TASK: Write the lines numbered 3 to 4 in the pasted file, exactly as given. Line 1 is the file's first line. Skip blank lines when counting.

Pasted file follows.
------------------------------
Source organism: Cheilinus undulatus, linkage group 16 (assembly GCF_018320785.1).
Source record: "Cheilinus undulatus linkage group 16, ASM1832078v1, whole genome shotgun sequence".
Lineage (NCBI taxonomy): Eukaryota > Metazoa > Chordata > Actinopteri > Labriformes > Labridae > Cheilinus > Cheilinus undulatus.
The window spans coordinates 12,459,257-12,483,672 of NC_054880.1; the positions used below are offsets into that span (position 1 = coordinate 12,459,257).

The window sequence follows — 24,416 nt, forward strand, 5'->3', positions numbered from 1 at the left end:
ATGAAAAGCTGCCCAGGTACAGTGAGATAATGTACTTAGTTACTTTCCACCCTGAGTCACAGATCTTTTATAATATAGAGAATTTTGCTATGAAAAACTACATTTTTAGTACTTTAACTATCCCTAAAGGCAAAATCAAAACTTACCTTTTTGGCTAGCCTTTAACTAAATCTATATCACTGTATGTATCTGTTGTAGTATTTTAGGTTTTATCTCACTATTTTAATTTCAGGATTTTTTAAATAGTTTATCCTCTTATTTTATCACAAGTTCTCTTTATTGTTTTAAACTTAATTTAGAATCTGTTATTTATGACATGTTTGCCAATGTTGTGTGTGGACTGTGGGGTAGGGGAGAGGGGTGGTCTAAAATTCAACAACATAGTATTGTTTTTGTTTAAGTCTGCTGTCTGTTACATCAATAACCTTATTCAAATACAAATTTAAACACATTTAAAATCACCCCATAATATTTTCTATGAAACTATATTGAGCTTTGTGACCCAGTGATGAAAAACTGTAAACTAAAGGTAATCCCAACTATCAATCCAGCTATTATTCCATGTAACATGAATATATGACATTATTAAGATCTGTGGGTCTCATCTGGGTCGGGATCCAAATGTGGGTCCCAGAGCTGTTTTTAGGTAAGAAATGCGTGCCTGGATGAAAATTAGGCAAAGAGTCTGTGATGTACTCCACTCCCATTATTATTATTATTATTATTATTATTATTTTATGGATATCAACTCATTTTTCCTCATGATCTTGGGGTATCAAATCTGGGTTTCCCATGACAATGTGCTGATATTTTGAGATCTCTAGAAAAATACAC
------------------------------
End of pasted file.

Lineage (NCBI taxonomy): Eukaryota > Metazoa > Chordata > Actinopteri > Labriformes > Labridae > Cheilinus > Cheilinus undulatus.
The window spans coordinates 12,459,257-12,483,672 of NC_054880.1; the positions used below are offsets into that span (position 1 = coordinate 12,459,257).